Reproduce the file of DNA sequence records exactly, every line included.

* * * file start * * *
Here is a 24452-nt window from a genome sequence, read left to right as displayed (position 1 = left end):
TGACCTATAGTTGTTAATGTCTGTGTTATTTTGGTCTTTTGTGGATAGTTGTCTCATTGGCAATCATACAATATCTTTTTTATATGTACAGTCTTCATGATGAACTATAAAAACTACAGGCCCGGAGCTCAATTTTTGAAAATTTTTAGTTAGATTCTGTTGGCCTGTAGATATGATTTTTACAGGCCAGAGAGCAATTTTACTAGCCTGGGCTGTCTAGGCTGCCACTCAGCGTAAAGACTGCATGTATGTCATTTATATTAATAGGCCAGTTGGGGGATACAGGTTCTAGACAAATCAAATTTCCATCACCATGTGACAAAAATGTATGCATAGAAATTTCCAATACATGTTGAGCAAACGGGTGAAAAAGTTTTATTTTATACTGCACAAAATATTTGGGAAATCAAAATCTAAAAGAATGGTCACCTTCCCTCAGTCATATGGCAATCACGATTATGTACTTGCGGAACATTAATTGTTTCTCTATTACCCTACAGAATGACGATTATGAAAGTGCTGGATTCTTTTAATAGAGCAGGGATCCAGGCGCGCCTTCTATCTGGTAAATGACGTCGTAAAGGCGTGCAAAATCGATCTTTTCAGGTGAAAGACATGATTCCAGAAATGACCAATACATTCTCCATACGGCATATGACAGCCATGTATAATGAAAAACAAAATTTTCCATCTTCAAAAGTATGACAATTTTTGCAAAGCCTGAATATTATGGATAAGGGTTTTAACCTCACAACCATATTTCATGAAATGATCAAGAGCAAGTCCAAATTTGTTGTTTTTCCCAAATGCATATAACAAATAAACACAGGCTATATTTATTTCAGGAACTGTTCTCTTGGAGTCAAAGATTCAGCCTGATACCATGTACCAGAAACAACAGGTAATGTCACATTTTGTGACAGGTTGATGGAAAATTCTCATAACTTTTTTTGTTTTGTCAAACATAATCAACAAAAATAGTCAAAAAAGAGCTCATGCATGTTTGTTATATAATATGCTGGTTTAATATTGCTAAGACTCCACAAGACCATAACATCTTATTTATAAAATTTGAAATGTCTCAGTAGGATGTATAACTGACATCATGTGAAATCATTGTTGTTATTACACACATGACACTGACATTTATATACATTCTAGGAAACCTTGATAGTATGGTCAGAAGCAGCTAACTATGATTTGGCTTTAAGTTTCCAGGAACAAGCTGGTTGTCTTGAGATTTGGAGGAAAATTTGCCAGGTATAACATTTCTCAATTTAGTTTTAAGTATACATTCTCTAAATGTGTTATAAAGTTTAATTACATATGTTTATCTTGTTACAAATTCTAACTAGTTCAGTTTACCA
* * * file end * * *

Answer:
Here is a 24452-nt window from a genome sequence, read left to right as displayed (position 1 = left end):
TGACCTATAGTTGTTAATGTCTGTGTTATTTTGGTCTTTTGTGGATAGTTGTCTCATTGGCAATCATACAATATCTTTTTTATATGTACAGTCTTCATGATGAACTATAAAAACTACAGGCCCGGAGCTCAATTTTTGAAAATTTTTAGTTAGATTCTGTTGGCCTGTAGATATGATTTTTACAGGCCAGAGAGCAATTTTACTAGCCTGGGCTGTCTAGGCTGCCACTCAGCGTAAAGACTGCATGTATGTCATTTATATTAATAGGCCAGTTGGGGGATACAGGTTCTAGACAAATCAAATTTCCATCACCATGTGACAAAAATGTATGCATAGAAATTTCCAATACATGTTGAGCAAACGGGTGAAAAAGTTTTATTTTATACTGCACAAAATATTTGGGAAATCAAAATCTAAAAGAATGGTCACCTTCCCTCAGTCATATGGCAATCACGATTATGTACTTGCGGAACATTAATTGTTTCTCTATTACCCTACAGAATGACGATTATGAAAGTGCTGGATTCTTTTAATAGAGCAGGGATCCAGGCGCGCCTTCTATCTGGTAAATGACGTCGTAAAGGCGTGCAAAATCGATCTTTTCAGGTGAAAGACATGATTCCAGAAATGACCAATACATTCTCCATACGGCATATGACAGCCATGTATAATGAAAAACAAAATTTTCCATCTTCAAAAGTATGACAATTTTTGCAAAGCCTGAATATTATGGATAAGGGTTTTAACCTCACAACCATATTTCATGAAATGATCAAGAGCAAGTCCAAATTTGTTGTTTTTCCCAAATGCATATAACAAATAAACACAGGCTATATTTATTTCAGGAACTGTTCTCTTGGAGTCAAAGATTCAGCCTGATACCATGTACCAGAAACAACAGGTAATGTCACATTTTGTGACAGGTTGATGGAAAATTCTCATAACTTTTTTTGTTTTGTCAAACATAATCAACAAAAATAGTCAAAAAAGAGCTCATGCATGTTTGTTATATAATATGCTGGTTTAATATTGCTAAGACTCCACAAGACCATAACATCTTATTTATAAAATTTGAAATGTCTCAGTAGGATGTATAACTGACATCATGTGAAATCATTGTTGTTATTACACACATGACACTGACATTTATATACATTCTAGGAAACCTTGATAGTATGGTCAGAAGCAGCTAACTATGATTTGGCTTTAAGTTTCCAGGAACAAGCTGGTTGTCTTGAGATTTGGAGGAAAATTTGCCAGGTATAACATTTCTCAATTTAGTTTTAAGTATACATTCTCTAAATGTGTTATAAAGTTTAATTACATATGTTTATCTTGTTACAAATTCTAACTAGTTCAGTTTACCA